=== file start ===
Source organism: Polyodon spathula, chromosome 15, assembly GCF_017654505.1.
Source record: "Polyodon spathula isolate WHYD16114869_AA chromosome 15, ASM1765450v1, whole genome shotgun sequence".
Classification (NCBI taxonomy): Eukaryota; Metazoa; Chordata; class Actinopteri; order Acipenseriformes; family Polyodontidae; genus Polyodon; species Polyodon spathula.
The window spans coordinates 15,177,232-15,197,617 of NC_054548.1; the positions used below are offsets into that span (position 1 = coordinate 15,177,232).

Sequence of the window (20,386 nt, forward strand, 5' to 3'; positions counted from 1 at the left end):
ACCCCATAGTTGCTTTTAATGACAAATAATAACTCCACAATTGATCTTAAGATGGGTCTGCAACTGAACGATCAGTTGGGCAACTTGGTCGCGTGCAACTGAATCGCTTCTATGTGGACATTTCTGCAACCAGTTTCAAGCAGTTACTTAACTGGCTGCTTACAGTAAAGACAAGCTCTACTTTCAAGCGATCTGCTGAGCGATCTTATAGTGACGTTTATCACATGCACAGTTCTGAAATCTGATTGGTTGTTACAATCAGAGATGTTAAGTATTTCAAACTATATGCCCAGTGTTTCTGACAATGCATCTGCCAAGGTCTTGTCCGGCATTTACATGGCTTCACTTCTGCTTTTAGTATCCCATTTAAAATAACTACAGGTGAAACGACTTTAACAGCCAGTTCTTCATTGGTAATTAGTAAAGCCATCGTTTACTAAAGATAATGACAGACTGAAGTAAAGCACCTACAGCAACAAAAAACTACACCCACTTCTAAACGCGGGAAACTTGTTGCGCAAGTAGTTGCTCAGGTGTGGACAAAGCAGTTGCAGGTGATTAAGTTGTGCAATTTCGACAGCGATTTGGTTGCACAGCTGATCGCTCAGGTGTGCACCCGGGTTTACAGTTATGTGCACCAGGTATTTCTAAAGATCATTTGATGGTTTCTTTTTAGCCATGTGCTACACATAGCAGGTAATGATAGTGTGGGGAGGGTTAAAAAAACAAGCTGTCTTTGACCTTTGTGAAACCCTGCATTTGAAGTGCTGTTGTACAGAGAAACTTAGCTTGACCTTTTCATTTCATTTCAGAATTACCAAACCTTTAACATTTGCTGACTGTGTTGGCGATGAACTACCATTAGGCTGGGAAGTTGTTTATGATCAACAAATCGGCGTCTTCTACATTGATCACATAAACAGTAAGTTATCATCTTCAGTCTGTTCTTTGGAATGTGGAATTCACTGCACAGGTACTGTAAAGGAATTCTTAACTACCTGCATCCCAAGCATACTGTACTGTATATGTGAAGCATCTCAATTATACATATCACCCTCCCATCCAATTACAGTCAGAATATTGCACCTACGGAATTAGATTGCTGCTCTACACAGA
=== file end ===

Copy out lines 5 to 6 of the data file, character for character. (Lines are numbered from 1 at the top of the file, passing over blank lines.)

Sequence of the window (20,386 nt, forward strand, 5' to 3'; positions counted from 1 at the left end):
ACCCCATAGTTGCTTTTAATGACAAATAATAACTCCACAATTGATCTTAAGATGGGTCTGCAACTGAACGATCAGTTGGGCAACTTGGTCGCGTGCAACTGAATCGCTTCTATGTGGACATTTCTGCAACCAGTTTCAAGCAGTTACTTAACTGGCTGCTTACAGTAAAGACAAGCTCTACTTTCAAGCGATCTGCTGAGCGATCTTATAGTGACGTTTATCACATGCACAGTTCTGAAATCTGATTGGTTGTTACAATCAGAGATGTTAAGTATTTCAAACTATATGCCCAGTGTTTCTGACAATGCATCTGCCAAGGTCTTGTCCGGCATTTACATGGCTTCACTTCTGCTTTTAGTATCCCATTTAAAATAACTACAGGTGAAACGACTTTAACAGCCAGTTCTTCATTGGTAATTAGTAAAGCCATCGTTTACTAAAGATAATGACAGACTGAAGTAAAGCACCTACAGCAACAAAAAACTACACCCACTTCTAAACGCGGGAAACTTGTTGCGCAAGTAGTTGCTCAGGTGTGGACAAAGCAGTTGCAGGTGATTAAGTTGTGCAATTTCGACAGCGATTTGGTTGCACAGCTGATCGCTCAGGTGTGCACCCGGGTTTACAGTTATGTGCACCAGGTATTTCTAAAGATCATTTGATGGTTTCTTTTTAGCCATGTGCTACACATAGCAGGTAATGATAGTGTGGGGAGGGTTAAAAAAACAAGCTGTCTTTGACCTTTGTGAAACCCTGCATTTGAAGTGCTGTTGTACAGAGAAACTTAGCTTGACCTTTTCATTTCATTTCAGAATTACCAAACCTTTAACATTTGCTGACTGTGTTGGCGATGAACTACCATTAGGCTGGGAAGTTGTTTATGATCAACAAATCGGCGTCTTCTACATTGATCACATAAACAGTAAGTTATCATCTTCAGTCTGTTCTTTGGAATGTGGAATTCACTGCACAGGTACTGTAAAGGAATTCTTAACTACCTGCATCCCAAGCATACTGTACTGTATATGTGAAGCATCTCAATTATACATATCACCCTCCCATCCAATTACAGTCAGAATATTGCACCTACGGAATTAGATTGCTGCTCTACACAGA